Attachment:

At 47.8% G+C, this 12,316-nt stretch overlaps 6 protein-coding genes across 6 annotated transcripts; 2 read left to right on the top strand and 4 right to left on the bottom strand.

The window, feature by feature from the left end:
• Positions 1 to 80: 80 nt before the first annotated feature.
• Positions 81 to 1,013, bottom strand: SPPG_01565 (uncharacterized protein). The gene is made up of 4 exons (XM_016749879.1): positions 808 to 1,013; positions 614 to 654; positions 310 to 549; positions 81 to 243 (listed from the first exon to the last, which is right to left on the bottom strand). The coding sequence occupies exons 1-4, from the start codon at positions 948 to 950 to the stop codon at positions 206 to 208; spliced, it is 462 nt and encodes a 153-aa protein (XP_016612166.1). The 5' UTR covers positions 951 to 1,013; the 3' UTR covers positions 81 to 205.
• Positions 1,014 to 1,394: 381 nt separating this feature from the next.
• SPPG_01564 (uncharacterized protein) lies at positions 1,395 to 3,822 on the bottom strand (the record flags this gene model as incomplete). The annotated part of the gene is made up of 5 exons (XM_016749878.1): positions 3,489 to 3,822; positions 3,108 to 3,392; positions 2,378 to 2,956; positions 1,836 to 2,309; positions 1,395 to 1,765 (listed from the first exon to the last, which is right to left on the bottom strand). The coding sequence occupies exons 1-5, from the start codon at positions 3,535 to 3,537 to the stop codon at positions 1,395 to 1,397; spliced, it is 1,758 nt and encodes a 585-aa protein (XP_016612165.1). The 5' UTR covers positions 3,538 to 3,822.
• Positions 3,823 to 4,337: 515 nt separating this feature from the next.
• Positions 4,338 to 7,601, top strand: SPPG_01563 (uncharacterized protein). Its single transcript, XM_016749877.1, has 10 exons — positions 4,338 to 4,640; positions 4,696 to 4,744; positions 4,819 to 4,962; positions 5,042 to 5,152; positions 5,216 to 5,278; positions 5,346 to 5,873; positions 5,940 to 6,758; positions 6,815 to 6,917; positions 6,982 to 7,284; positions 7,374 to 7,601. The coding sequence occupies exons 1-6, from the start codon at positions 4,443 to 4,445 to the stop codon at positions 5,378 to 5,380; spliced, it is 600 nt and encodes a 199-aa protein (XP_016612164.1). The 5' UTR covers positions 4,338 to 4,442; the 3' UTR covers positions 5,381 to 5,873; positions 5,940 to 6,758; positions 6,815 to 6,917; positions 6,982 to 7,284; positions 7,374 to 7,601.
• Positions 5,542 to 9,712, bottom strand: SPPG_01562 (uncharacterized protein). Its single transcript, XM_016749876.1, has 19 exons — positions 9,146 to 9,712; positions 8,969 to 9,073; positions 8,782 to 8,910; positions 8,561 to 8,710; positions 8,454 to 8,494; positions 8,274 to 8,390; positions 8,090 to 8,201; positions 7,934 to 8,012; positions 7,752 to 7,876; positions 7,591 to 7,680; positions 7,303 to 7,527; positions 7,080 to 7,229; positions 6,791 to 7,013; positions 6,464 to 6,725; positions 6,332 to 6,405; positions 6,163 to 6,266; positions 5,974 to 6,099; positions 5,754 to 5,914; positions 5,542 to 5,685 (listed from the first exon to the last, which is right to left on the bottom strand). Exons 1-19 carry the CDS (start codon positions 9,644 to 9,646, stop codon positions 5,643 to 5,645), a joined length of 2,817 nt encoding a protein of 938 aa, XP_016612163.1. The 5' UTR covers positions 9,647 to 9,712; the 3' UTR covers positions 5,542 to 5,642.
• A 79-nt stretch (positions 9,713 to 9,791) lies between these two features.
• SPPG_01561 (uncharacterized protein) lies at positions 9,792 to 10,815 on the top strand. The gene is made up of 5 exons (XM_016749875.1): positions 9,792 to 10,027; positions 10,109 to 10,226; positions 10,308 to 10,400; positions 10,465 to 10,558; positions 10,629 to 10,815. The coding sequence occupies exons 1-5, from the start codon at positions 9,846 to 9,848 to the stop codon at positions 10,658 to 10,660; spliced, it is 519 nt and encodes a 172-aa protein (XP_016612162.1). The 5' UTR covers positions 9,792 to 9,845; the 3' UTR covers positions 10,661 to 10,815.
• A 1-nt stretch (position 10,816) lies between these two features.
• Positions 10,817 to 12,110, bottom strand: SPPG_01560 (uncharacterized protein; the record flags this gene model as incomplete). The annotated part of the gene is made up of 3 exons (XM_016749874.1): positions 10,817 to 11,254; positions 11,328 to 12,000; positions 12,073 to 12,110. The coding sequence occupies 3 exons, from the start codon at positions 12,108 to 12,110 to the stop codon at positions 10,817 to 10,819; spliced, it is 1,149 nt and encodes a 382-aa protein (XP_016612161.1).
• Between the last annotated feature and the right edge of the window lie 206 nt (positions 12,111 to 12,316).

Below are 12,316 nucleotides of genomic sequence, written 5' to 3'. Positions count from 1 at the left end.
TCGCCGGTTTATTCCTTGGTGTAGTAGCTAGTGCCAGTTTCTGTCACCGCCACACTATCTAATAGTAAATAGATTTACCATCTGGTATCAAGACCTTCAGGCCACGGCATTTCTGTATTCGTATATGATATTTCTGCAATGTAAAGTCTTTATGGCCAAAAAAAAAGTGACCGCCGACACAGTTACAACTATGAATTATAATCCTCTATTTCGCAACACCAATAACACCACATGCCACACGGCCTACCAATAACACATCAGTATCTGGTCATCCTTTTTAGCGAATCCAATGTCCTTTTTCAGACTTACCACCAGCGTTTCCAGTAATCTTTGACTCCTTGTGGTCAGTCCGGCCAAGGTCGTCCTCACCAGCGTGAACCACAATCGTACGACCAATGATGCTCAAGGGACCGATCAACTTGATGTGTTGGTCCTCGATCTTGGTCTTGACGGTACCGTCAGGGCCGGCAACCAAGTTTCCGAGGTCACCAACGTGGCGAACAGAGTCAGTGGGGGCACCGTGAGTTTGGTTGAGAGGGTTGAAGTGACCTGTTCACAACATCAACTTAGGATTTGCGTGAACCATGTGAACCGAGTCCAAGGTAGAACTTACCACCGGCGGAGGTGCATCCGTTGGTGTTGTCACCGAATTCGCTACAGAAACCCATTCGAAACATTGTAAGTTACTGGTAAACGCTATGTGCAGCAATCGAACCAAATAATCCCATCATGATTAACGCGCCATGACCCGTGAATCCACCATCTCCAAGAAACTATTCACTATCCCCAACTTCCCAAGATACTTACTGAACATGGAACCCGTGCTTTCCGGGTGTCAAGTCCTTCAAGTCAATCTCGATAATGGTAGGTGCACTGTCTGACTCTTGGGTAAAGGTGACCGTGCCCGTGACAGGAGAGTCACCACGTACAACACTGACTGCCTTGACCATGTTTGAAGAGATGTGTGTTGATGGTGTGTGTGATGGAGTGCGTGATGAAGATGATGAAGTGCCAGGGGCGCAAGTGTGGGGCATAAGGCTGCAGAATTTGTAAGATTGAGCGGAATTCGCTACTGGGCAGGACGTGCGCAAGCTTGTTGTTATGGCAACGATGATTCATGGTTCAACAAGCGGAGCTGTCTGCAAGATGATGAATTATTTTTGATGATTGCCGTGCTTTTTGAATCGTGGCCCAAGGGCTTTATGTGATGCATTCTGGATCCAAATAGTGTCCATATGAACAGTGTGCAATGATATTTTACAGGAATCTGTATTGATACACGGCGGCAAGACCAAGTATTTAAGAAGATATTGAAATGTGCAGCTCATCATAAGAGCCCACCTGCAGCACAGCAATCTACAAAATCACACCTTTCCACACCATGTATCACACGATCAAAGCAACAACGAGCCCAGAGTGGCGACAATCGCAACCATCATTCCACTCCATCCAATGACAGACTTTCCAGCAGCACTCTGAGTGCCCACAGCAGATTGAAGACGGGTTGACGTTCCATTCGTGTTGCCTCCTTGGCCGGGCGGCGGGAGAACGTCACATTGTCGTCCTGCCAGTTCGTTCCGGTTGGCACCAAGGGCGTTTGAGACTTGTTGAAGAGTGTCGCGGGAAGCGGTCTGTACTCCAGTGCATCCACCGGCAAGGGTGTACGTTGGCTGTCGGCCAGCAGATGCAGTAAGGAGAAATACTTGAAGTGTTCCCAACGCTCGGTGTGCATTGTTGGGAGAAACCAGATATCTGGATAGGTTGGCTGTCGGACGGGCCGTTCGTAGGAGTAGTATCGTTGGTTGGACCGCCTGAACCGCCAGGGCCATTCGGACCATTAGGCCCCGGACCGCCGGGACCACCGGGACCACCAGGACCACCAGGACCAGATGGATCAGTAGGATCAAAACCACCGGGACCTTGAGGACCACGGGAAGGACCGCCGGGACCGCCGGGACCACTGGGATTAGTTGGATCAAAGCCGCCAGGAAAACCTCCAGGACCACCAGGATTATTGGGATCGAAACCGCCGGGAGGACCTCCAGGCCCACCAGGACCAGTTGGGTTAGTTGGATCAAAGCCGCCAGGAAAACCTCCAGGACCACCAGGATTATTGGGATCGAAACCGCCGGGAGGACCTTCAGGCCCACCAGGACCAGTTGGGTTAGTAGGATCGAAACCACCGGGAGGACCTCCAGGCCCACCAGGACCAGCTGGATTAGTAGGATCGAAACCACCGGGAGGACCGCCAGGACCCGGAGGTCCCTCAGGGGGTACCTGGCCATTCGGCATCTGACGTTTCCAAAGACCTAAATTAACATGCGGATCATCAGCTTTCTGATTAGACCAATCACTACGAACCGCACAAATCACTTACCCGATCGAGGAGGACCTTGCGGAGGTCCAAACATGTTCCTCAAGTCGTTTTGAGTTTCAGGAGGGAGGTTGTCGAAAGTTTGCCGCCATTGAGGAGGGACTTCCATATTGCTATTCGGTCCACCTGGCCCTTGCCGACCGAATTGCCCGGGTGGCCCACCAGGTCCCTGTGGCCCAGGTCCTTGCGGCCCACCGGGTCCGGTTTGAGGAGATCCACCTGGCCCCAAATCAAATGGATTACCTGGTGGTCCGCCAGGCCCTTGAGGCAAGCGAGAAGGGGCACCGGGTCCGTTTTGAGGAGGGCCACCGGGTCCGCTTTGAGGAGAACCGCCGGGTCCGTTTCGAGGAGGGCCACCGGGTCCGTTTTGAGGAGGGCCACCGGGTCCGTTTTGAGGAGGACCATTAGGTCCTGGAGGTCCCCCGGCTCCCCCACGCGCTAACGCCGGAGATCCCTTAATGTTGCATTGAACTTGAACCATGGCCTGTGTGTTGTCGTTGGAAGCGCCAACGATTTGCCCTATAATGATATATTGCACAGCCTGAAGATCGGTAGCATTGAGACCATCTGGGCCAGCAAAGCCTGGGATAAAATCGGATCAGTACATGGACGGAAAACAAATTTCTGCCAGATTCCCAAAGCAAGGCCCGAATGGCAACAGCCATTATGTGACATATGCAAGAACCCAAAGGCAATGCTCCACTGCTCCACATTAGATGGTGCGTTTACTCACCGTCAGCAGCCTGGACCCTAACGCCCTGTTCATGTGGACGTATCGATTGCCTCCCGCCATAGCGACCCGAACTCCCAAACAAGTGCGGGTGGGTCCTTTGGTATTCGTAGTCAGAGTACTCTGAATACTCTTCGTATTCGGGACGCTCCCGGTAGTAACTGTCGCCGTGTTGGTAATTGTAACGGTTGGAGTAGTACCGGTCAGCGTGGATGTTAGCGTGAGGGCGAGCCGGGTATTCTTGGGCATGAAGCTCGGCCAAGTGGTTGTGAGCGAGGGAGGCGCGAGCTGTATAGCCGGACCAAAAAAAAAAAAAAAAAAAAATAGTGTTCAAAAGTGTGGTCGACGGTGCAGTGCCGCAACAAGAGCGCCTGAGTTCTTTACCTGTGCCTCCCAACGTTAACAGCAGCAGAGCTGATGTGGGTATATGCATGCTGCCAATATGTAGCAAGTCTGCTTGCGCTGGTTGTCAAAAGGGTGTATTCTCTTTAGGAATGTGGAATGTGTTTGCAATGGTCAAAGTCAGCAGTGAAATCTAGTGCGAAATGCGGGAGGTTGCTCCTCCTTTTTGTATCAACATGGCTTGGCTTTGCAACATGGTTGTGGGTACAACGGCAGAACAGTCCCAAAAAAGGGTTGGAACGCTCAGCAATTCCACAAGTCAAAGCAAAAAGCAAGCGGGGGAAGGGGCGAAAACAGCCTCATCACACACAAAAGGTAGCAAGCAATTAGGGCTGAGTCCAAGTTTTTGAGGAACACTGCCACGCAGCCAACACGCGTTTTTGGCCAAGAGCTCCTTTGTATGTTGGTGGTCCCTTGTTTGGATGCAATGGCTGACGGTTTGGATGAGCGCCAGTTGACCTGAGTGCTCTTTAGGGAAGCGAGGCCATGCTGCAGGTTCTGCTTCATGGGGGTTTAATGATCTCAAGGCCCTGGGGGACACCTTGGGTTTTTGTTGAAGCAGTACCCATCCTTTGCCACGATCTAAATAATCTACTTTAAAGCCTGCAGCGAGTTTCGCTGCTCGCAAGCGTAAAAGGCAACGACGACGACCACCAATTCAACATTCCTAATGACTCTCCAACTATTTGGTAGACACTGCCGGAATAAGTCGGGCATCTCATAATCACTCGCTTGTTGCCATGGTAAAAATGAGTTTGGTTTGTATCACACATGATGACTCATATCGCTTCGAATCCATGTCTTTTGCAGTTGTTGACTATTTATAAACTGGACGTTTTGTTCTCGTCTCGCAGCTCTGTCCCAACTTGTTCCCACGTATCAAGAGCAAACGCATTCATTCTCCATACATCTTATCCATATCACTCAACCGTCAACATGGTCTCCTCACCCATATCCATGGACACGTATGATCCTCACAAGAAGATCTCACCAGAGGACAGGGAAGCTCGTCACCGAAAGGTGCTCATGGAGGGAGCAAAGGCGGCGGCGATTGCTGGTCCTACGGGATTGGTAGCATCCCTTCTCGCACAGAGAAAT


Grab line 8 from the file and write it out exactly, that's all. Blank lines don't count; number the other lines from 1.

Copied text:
• Positions 4,338 to 7,601, top strand: SPPG_01563 (uncharacterized protein). Its single transcript, XM_016749877.1, has 10 exons — positions 4,338 to 4,640; positions 4,696 to 4,744; positions 4,819 to 4,962; positions 5,042 to 5,152; positions 5,216 to 5,278; positions 5,346 to 5,873; positions 5,940 to 6,758; positions 6,815 to 6,917; positions 6,982 to 7,284; positions 7,374 to 7,601. The coding sequence occupies exons 1-6, from the start codon at positions 4,443 to 4,445 to the stop codon at positions 5,378 to 5,380; spliced, it is 600 nt and encodes a 199-aa protein (XP_016612164.1). The 5' UTR covers positions 4,338 to 4,442; the 3' UTR covers positions 5,381 to 5,873; positions 5,940 to 6,758; positions 6,815 to 6,917; positions 6,982 to 7,284; positions 7,374 to 7,601.